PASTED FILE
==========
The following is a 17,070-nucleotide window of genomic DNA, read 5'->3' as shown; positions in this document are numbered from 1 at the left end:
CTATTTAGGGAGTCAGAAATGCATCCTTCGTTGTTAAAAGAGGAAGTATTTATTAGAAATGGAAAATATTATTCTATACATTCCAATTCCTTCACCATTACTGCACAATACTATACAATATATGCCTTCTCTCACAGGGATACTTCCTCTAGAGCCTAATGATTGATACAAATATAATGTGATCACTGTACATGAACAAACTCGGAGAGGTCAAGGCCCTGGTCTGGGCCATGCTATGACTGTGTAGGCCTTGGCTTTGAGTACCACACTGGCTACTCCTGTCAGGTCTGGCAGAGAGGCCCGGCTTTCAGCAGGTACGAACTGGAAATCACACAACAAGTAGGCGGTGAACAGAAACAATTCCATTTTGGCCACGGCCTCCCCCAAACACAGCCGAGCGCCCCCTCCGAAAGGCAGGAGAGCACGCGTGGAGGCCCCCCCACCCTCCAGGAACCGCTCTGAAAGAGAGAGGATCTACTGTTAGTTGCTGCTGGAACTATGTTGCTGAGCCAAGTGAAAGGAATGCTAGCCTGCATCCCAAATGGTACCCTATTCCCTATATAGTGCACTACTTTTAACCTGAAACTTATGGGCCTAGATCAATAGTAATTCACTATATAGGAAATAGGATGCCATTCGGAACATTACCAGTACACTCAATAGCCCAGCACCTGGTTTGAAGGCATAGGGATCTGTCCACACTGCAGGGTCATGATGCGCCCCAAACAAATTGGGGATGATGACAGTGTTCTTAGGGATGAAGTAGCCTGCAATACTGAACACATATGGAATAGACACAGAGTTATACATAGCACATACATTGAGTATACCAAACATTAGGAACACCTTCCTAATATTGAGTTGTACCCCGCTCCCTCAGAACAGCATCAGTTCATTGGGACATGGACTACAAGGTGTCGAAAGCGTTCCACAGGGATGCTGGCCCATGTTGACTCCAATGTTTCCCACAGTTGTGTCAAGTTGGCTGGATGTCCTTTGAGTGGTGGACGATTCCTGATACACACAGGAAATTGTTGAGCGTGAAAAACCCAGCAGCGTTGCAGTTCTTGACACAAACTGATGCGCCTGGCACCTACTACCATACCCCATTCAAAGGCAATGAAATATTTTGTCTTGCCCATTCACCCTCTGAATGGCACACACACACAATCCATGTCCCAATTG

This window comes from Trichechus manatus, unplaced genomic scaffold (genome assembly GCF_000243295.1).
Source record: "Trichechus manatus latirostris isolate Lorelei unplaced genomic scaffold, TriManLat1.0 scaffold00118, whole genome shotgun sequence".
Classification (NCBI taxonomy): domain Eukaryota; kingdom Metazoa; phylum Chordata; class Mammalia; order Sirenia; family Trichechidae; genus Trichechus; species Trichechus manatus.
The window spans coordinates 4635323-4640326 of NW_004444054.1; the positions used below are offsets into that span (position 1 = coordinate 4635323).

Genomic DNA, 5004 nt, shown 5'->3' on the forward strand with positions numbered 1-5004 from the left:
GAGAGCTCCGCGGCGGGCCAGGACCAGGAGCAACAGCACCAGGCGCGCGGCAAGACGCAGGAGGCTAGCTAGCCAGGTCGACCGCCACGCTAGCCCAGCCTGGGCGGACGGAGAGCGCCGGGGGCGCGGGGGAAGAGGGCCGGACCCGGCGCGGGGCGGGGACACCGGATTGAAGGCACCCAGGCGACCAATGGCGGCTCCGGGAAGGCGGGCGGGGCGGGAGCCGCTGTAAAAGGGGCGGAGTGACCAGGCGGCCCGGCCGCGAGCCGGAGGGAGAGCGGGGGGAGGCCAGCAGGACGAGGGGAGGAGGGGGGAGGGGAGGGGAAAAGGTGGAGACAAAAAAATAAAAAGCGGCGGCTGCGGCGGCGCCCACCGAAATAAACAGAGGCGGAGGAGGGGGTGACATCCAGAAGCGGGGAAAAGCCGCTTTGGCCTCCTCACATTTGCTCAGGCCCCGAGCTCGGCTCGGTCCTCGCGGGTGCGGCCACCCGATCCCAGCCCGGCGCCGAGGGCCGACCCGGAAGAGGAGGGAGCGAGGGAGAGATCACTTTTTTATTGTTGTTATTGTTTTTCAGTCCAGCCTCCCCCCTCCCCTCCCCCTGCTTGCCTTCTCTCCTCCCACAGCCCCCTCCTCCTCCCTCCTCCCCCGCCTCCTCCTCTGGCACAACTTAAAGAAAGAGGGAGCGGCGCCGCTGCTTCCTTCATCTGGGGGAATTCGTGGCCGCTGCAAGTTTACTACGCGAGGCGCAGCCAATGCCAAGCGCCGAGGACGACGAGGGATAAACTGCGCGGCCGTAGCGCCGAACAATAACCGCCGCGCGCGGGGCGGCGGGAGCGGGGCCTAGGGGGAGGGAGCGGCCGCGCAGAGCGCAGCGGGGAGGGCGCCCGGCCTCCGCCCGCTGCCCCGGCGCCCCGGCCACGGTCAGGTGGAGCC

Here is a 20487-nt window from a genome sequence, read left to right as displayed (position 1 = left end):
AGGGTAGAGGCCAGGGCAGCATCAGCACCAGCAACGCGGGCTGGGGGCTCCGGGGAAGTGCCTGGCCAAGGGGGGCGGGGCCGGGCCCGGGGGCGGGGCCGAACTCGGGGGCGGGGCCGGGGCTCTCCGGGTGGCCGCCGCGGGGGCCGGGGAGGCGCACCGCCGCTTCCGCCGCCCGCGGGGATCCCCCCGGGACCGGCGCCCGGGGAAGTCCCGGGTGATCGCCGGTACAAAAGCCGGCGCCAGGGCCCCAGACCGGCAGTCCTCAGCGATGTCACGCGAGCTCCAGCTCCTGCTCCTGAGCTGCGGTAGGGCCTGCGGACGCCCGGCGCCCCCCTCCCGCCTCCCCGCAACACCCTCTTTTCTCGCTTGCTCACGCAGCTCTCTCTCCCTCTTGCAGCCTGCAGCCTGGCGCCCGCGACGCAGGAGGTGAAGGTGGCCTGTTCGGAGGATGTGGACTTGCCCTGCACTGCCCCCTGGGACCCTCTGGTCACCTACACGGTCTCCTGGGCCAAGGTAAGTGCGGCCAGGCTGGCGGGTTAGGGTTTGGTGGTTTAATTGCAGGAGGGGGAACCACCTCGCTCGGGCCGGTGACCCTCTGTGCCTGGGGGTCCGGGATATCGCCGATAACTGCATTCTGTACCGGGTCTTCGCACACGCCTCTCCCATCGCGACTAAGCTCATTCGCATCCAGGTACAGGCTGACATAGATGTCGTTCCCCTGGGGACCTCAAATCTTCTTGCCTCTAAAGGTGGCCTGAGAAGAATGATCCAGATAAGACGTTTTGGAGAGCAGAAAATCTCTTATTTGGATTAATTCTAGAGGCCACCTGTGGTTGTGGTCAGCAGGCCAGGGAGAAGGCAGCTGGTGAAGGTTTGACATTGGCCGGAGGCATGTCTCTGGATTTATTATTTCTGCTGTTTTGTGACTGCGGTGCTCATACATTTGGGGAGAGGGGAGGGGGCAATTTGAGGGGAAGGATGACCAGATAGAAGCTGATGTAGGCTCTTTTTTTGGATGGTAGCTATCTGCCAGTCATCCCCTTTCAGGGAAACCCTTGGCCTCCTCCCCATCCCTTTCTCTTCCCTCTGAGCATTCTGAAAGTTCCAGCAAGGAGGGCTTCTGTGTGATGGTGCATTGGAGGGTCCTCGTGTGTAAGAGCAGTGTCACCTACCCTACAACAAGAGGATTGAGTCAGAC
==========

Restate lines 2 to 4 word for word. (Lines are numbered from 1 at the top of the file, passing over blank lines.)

CTATTTAGGGAGTCAGAAATGCATCCTTCGTTGTTAAAAGAGGAAGTATTTATTAGAAATGGAAAATATTATTCTATACATTCCAATTCCTTCACCATTACTGCACAATACTATACAATATATGCCTTCTCTCACAGGGATACTTCCTCTAGAGCCTAATGATTGATACAAATATAATGTGATCACTGTACATGAACAAACTCGGAGAGGTCAAGGCCCTGGTCTGGGCCATGCTATGACTGTGTAGGCCTTGGCTTTGAGTACCACACTGGCTACTCCTGTCAGGTCTGGCAGAGAGGCCCGGCTTTCAGCAGGTACGAACTGGAAATCACACAACAAGTAGGCGGTGAACAGAAACAATTCCATTTTGGCCACGGCCTCCCCCAAACACAGCCGAGCGCCCCCTCCGAAAGGCAGGAGAGCACGCGTGGAGGCCCCCCCACCCTCCAGGAACCGCTCTGAAAGAGAGAGGATCTACTGTTAGTTGCTGCTGGAACTATGTTGCTGAGCCAAGTGAAAGGAATGCTAGCCTGCATCCCAAATGGTACCCTATTCCCTATATAGTGCACTACTTTTAACCTGAAACTTATGGGCCTAGATCAATAGTAATTCACTATATAGGAAATAGGATGCCATTCGGAACATTACCAGTACACTCAATAGCCCAGCACCTGGTTTGAAGGCATAGGGATCTGTCCACACTGCAGGGTCATGATGCGCCCCAAACAAATTGGGGATGATGACAGTGTTCTTAGGGATGAAGTAGCCTGCAATACTGAACACATATGGAATAGACACAGAGTTATACATAGCACATACATTGAGTATACCAAACATTAGGAACACCTTCCTAATATTGAGTTGTACCCCGCTCCCTCAGAACAGCATCAGTTCATTGGGACATGGACTACAAGGTGTCGAAAGCGTTCCACAGGGATGCTGGCCCATGTTGACTCCAATGTTTCCCACAGTTGTGTCAAGTTGGCTGGATGTCCTTTGAGTGGTGGACGATTCCTGATACACACAGGAAATTGTTGAGCGTGAAAAACCCAGCAGCGTTGCAGTTCTTGACACAAACTGATGCGCCTGGCACCTACTACCATACCCCATTCAAAGGCAATGAAATATTTTGTCTTGCCCATTCACCCTCTGAATGGCACACACACACAATCCATGTCCCAATTG

This window comes from Trichechus manatus, unplaced genomic scaffold (genome assembly GCF_000243295.1).
Source record: "Trichechus manatus latirostris isolate Lorelei unplaced genomic scaffold, TriManLat1.0 scaffold00118, whole genome shotgun sequence".